Egypt Says Rafah Border Crossing Closed, But Gaza Freedom Marchers Press On

Alex Kane Dec 23, 2009

The Egyptian government has told organizers of the Gaza Freedom March that the Rafah border crossing will be closed into January, delivering a setback for the planned December 31 march in the besieged Gaza Strip.  But with over 1,300 international delegates converging on Cairo this week, the organizers of the march have vowed to press on.

In a message on the Gaza Freedom March website, the organizers noted that, “although we consider this as a setback, it is something we’ve encountered—and overcome–before.  No delegation, large or small, that has entered Gaza over the past 12 months has received a final OK before arriving at the Rafah border.  Most delegations were discouraged from even heading out of Cairo to Rafah.”

The march’s planners have urged participants and allies to call and email the Egyptian government in hopes of applying enough pressure for them to reverse their decision.

The call for action says:

“Using the pretext of escalating tensions on the Gaza-Egypt border, the Egyptian Foreign Ministry informed us December 20th that the Rafah border will be closed over the coming weeks, into January. We responded that there is always tension at the border because of the siege, that we do not feel threatened, and that if there are any risks, they are risks we are willing to take.

Please contact Egyptian embassies and missions all over the world with a clear message: Let the international delegation enter Gaza, let the Gaza Freedom March proceed!


You can call Hisham Seif-Eldin, Director Palestinian Affairs in Ministry of Foreign Affairs Cairo, Egypt (tel 25741344 fax 25749682) and/or the Egyptian Embassy in Washington, D.C. at 202-895-5400
or find your local consulate here and appeal to them on behalf of the Gaza Freedom Marchers:”

Egypt’s attempt to discourage the Gaza Freedom March delegates comes as Egypt “has begun the construction of a massive iron wall along its border with the Gaza Strip, in a bid to shut down smuggling tunnels into the territory. The wall will be nine to 10 kilometers long, and will go 20 to 30 meters into the ground, Egyptian sources said. It will be impossible to cut or melt,” the Israeli daily Ha’aretz reported.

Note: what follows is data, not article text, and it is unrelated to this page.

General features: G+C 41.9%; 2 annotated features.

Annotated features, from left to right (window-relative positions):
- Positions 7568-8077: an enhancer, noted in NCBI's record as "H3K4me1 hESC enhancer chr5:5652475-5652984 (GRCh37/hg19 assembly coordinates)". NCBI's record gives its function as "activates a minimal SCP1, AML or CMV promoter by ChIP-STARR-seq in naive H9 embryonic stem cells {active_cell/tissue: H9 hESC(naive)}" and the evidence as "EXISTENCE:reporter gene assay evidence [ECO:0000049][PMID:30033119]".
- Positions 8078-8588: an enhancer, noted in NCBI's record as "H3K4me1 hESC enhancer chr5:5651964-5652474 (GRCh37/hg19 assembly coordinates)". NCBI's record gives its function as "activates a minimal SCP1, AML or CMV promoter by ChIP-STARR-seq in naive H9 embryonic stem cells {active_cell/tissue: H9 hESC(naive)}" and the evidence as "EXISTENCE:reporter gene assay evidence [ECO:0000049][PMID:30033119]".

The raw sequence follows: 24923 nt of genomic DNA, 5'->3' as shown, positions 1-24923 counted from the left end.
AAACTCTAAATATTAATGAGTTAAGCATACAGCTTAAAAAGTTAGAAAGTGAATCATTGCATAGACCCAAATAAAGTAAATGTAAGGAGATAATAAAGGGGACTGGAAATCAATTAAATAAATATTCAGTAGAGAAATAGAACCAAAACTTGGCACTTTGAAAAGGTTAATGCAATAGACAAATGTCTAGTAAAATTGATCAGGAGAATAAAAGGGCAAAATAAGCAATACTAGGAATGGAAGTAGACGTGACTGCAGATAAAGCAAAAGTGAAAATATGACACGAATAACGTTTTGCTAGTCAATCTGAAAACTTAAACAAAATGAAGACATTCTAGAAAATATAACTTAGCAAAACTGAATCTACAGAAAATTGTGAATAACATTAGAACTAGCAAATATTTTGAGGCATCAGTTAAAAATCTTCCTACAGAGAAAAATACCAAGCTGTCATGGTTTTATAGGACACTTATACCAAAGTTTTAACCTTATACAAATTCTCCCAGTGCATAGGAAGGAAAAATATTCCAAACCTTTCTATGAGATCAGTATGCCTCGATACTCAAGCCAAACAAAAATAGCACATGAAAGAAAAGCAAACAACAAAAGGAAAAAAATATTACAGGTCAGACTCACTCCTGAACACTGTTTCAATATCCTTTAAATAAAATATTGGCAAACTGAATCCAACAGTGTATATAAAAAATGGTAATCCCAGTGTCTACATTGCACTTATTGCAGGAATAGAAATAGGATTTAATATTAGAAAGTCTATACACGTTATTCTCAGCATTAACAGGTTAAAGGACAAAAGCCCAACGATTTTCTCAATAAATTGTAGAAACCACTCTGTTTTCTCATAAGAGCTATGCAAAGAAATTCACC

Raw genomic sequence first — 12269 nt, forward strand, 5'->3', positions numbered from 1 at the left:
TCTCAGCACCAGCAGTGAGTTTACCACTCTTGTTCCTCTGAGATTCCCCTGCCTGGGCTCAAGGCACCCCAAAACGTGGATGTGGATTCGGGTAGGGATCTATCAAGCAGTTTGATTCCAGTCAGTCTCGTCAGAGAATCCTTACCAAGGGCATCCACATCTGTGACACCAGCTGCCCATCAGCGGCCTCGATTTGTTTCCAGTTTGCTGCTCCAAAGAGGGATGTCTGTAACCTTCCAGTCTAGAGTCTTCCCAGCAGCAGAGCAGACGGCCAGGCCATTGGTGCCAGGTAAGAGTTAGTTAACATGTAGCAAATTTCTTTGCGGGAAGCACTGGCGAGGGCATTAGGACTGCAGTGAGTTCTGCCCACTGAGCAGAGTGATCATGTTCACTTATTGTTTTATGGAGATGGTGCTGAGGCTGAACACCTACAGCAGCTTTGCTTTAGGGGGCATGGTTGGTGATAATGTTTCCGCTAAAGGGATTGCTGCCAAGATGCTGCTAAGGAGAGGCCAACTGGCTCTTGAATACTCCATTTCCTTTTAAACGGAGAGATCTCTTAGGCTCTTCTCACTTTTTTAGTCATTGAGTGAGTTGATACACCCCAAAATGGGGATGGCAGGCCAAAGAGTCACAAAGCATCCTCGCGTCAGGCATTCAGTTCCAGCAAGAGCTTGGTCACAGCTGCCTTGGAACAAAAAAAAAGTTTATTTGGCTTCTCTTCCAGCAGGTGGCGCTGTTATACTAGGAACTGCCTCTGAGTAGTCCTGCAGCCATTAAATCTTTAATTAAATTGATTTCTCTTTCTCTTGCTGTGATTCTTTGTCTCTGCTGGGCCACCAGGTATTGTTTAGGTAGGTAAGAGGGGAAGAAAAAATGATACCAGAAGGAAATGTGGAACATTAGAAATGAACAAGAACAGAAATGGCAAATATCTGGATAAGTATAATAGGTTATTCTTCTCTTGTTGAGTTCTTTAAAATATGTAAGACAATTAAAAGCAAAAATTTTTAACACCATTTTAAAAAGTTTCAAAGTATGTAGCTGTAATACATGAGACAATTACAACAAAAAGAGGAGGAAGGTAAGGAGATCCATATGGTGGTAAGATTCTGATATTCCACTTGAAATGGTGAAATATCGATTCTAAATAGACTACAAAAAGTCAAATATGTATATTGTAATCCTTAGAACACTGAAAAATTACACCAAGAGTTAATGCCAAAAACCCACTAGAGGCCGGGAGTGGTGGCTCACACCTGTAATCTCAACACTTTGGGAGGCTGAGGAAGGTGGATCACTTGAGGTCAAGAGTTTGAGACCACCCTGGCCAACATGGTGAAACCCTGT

The people of Gaza rely on smuggling tunnels for many supplies, including food, clothes, medicine, fuel and more.  Israel and Egypt, with the backing of the United States, have blockaded the Gaza Strip since 2007, when Hamas took power in Gaza after democratic elections in Palestine.

Hundreds of Palestinians in Gaza protested Egypt’s decision to build the iron wall December 21.

During last year’s Israeli assault on Gaza, which killed over 1,400 Palestinians, the vast majority of them civilians, thousands of houses and homes were destroyed.

A December 22 report by human rights organizations says, “One year after the start of military action in Gaza, the international community has betrayed the people of Gaza by failing to back their words with effective action to secure the ending of the Israeli blockade which is preventing reconstruction and recovery.

The Israeli authorities have allowed only 41 truckloads of all construction materials into Gaza since the end of the offensive in mid-January.”

Alex Kane is a junior at Marymount Manhattan College, and a reporter and writer with the Indypendent.  He is part of the student delegation to the Gaza Freedom March, where he will be joining over 1,300 delegates in a historic march in Gaza on December 31.

Follow his reporting on Gaza here on the IndyBlog, and at his Twitter account.

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